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Steinhauer murder trial continues

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Frank Lewis


PDT Staff Writer


The owner of the burned truck at the center of a murder trial, and the investigating detective, took the stand during day two of the murder trial of Thomas Steinhauer, 47, of Portsmouth, Tuesday in the Scioto County Common Pleas courtroom of Judge William T. Marshall.


Deborah Conn said she loaned her truck to Steinhauer, which she said was not unusual, and had also signed her title and signed a bill of sale in anticipation of Steinhauer purchasing the truck at one point. Defense Attorney Rick Nash asked if Conn was actually in the process of signing the truck over to Steinhauer because she owed him money. She responded that was not the case.


The truck was the one purported to have been used in the killing of Felipe Lopez, 24, of Camp Street, West Portsmouth.


On March 7, 2012, sheriff’s deputies, firefighters, agents from the State Fire Marshal’s office, and emergency personnel responded to a report of a truck fire on Junior Furnace Powellsville Road in Franklin Furnace. The truck was engulfed in flames and when the fire was extinguished, a male with burns over 100 percent of his body was discovered in the passenger compartment. Detectives determined that the victim had been stabbed repeatedly and beaten with a hatchet before being burned in the truck.


Conn said she did not have knowledge of what the truck was used for, and she said she tried numerous times that day to reach Steinhauer to no avail. She also reported the truck had been stolen to authorities, but later told them she had loaned the truck to Steinhauer.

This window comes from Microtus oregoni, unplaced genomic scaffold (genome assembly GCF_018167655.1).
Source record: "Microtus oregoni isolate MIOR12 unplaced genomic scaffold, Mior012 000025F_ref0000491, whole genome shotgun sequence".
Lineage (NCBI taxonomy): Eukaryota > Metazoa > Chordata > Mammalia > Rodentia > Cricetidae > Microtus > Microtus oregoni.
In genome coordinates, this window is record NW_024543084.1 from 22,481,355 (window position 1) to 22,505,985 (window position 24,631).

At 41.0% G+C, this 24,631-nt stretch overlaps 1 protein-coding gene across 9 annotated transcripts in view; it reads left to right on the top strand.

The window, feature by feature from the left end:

Scioto County Sheriff’s Detective Jodi Conkel took the stand and took the jury through a timeline of events, including a route that began on Camp Street and traveled over into Kentucky, where evidence was reportedly dumped, and back into Ohio, ending up on Junior Furnace Road in Franklin Furnace where the truck was later discovered in flames, and with the body of Lopez inside. The jury was shown a videotaped interview Conkel did with Steinhauer. In that interview, Conkel brought up that Raymond “Jimmy” Linkous, David Gerald and he (Steinhauer) had a conversation about having to get rid of Lopez, but Steinhauer also spoke of a conversation with Lopez, in which he said Lopez told him - “You know when we get out of here you’re going to have to do them both.” Steinhauer said he told Lopez he couldn’t do it, and he said Lopez responded - “If you don’t, I’m going to kill you and them.”


Steinhauer then described what happened next.


“He (Lopez) put the gun at my side,” Steinhauer said. He then showed Conkel how he took a fixed-blade knife and began to stab Lopez. “How many times do you think you stabbed him,” Conkel asked. “I don’t know. At least 10,” Steinhauer said.


He said it was right after the stabbing that Gerald, sitting in the back seat with Linkous, started striking Lopez in the head with what was continually referred to as an axe, but was, in fact, a hatchet.


The hatchet, the knife, clothing, and other items were recovered in Kentucky. That evidence, last known to have been transferred from Conkel to John Terry of the Ohio Bureau of Criminal Identification and Investigation, later turned up missing. However, each item had been photographed, and the jury was shown pictures of those items during the course of the trial.


While a gun kept being mentioned in the trial, Conkel said no shots were fired in the truck. She said during the course of the trip from Kentucky back over to Ohio 522 in Wheelersburg, that there was a stop made in Wheelersburg to get gasoline, which was reportedly used to burn the truck with Lopez inside.


Both Linkous and Gerald have already been tried in the murder and both have been convicted and sentenced to life without the possibility of parole. Linkous also received an additional 26 years and Gerald, an additional 29 years.


Frank Lewis may be reached at 740-353-3101, ext. 252, or at flewis@heartlandpublications.com

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